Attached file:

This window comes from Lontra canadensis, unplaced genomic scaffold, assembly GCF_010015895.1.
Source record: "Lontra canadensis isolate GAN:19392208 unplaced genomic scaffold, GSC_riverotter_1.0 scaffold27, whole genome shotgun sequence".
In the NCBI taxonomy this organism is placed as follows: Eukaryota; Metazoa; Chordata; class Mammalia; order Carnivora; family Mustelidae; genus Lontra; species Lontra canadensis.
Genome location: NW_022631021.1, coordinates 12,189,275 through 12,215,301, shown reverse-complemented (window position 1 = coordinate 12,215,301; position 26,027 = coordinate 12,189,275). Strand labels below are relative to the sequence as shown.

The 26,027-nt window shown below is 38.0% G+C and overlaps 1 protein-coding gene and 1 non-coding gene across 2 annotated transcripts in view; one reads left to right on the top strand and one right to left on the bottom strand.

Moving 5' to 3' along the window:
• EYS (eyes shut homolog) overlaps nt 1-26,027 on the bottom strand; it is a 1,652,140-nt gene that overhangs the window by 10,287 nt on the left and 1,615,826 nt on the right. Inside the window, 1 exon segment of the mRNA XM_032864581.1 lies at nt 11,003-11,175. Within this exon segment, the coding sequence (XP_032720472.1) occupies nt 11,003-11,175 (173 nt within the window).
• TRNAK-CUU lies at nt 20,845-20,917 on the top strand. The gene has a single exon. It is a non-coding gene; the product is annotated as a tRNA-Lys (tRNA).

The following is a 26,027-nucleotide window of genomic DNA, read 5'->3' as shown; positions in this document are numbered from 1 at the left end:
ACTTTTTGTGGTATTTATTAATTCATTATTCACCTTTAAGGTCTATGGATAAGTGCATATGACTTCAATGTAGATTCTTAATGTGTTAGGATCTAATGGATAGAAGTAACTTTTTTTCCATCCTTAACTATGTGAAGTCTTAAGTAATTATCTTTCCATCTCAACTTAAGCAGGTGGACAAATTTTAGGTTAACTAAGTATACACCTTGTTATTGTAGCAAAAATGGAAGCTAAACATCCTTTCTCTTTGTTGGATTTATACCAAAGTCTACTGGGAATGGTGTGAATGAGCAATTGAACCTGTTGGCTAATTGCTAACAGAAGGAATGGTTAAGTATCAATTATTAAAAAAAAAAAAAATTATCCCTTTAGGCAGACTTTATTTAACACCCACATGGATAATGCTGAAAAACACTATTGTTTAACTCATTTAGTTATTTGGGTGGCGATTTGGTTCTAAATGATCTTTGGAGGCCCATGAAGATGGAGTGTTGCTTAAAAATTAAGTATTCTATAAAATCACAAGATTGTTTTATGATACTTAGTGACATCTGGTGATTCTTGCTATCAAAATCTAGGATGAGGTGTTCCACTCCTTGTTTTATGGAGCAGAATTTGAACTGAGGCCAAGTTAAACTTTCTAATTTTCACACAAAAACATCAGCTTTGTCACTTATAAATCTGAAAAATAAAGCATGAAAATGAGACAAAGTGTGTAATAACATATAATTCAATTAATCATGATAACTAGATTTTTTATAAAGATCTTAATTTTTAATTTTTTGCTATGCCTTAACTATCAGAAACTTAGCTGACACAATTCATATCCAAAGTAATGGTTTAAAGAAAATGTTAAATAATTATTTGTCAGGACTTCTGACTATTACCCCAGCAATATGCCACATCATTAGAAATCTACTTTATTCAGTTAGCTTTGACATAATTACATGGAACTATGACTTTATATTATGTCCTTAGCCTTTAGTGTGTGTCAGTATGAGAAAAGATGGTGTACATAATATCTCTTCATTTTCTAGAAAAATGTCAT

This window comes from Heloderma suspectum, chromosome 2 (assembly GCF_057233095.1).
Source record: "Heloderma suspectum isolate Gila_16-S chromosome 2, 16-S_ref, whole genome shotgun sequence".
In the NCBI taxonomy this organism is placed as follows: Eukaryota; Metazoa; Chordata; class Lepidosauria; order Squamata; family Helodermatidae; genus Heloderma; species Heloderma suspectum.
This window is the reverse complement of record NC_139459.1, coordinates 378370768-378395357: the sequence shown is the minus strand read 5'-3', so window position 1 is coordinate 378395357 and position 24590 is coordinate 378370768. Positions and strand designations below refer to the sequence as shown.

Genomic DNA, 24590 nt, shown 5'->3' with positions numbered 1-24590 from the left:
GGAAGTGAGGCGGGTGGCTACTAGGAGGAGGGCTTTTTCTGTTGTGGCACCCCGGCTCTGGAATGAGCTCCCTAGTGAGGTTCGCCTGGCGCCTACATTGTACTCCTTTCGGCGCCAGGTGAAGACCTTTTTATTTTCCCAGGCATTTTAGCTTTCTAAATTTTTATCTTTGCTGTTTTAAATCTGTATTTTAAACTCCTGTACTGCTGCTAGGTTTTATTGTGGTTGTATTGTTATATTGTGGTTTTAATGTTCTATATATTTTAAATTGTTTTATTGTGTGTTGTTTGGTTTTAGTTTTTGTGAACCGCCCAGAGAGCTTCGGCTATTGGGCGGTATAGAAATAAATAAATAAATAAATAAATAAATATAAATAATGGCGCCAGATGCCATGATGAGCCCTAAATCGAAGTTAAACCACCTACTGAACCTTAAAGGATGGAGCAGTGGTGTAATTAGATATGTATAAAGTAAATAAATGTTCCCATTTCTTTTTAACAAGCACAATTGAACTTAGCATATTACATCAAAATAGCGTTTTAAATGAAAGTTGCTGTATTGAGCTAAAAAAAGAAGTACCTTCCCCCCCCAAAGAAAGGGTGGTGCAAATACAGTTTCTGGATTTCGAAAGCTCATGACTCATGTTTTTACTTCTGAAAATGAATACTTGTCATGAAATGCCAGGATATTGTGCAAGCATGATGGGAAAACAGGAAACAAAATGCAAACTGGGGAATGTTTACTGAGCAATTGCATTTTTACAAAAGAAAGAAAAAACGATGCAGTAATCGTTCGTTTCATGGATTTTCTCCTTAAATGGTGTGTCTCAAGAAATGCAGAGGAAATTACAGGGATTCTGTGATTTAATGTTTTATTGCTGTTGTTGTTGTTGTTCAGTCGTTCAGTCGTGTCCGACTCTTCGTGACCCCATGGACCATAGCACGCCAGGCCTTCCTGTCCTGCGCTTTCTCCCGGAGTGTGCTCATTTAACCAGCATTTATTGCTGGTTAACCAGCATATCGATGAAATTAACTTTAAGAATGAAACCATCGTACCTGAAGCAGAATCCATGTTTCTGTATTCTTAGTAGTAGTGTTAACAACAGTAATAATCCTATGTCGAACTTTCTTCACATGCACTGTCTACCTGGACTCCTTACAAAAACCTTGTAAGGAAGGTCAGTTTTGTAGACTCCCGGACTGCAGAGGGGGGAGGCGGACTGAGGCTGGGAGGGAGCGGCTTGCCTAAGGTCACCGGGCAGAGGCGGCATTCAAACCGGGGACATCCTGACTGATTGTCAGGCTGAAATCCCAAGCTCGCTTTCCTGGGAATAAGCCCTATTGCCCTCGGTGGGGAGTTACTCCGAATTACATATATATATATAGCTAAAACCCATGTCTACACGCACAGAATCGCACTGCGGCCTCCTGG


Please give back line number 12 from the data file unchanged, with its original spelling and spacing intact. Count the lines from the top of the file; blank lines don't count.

Source record: "Heloderma suspectum isolate Gila_16-S chromosome 2, 16-S_ref, whole genome shotgun sequence".